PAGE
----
So You Want To Change The World?

If you really want to change the world, you don't need a ton of money. You don't need a giant audience. Small actions can have outsized results.

Photo by kalei peek on Unsplash

Forget Everything You Know and Do This

Ok, let’s agree on one thing first. The world is pretty fucked up right now.

Sure, there are lots of really cool things. We’ve got the internet, which is pretty rad.

I’ve got a phone that I can unfold and turn into a tablet. Damn!

And yet, it sure feels like everything is burning down around me. I have absolutely no faith in the US government to hold things together. All I see is more and more fighting between the two sides while things tend to get worse for the people at the bottom. You know, most people. So, it kinda feels like we’re sitting on a powder keg, ready for things to blow at any time.

So what’s a guy to do?

I’ve been studying change for a long time now. I wanted to understand what brings lasting change to the world. I’m building a startup, so change is something that I need if I ever want to be successful. I need to understand why people adopt products, why they change their habits, and what ways I can improve my users’ lives. That’s how lasting change can start with a company. You improve the lives of your users, and you can build a company that ends up making a difference.

So why doesn’t politics follow that pattern? Sure seems like it should. And yet, it seems to be the opposite.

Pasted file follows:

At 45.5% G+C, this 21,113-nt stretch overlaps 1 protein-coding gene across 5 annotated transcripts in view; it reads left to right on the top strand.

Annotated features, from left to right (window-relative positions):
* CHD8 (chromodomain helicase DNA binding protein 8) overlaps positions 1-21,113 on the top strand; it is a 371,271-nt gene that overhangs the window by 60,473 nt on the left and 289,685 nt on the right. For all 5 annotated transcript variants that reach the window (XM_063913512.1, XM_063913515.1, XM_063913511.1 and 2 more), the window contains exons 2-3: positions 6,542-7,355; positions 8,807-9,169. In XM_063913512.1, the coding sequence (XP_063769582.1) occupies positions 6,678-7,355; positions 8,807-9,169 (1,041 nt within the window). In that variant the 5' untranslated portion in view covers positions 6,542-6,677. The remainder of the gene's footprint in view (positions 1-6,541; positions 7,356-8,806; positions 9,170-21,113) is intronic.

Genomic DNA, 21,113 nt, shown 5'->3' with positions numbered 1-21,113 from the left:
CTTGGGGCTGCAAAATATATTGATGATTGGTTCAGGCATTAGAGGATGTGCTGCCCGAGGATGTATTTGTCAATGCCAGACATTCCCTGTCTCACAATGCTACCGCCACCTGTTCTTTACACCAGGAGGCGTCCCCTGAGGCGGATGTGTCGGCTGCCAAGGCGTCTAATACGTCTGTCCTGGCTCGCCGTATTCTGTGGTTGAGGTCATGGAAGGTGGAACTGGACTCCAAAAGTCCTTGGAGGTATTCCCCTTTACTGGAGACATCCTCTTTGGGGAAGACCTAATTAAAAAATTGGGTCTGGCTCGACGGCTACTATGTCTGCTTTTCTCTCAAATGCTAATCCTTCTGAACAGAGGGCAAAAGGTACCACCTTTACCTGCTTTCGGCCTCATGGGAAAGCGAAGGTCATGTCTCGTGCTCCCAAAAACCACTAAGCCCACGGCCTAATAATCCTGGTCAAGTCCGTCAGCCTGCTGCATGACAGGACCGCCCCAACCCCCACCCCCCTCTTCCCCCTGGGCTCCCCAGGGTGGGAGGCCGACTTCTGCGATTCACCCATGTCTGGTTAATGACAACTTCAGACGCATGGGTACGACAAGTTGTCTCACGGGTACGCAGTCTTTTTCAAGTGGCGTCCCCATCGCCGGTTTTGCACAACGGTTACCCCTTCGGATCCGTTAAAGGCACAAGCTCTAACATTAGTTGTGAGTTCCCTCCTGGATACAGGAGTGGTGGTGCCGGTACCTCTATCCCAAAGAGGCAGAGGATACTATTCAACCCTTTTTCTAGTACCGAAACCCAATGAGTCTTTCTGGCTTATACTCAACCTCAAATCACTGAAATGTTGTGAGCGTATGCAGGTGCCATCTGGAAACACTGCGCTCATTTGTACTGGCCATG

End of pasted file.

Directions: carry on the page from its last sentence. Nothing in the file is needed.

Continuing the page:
And that has led me to a realization. If you want to enact change, here’s what you need to do.

Step 1: Stop Donating to Politicians

Watching how much money politicians raise and the results they promise versus what they deliver has shown me something.

At best, politicians are inept and at worst, they are grifters. They collect a ton of money. Where does it go? It pays their expenses, it buys yard signs, it pays for attack ads, who knows where else? But where should it be going? Let’s look at it from first principles.

As a politician in a democracy, there should be 2 main goals: understanding what the constituents in the area you represent want and need, and making it happen.

Here’s the problem with the money: that money goes to political parties. So there ends up being a lot of coordination between different areas so they can work on controlling the biggest piece of the country. So if you donate to a local politician, it’s likely that at least part of that is going somewhere else. And then there is pressure from a political party on local politicians to conform to party lines or else they won’t get backed. All of this money flowing into different areas of the country is driven by people who don’t understand the people who live there. So instead of fixing problems, they attempt to drive outrage. If you get peoples’ emotions up, you can achieve the outcomes you want. And that’s why we end up so divided.

So instead of contributing to that division, contribute to a solution instead. Donate to a charity or group that is actually getting results. That’s going to be a much better use of your money. Hell, donate to an individual person who needs it. The economy is really skewed right now and there are a lot of people who need help. Make a real impact on someone’s life.

Step 2: Be The Solution You Want To See

Ok, so you’ve stopped donating to politicians. That was pretty easy, wasn’t it?

Now it’s going to get a little harder. Now it’s time to start doing something. We tend to be on overload a lot, because we are getting slammed by news from all over the country, all over the world at all times. There are so many problems, we become overwhelmed and it’s super easy to throw your hands up and just give up. Don’t do that.

Instead, pick a single issue that you care about the most. It’s probably something that impacts you directly.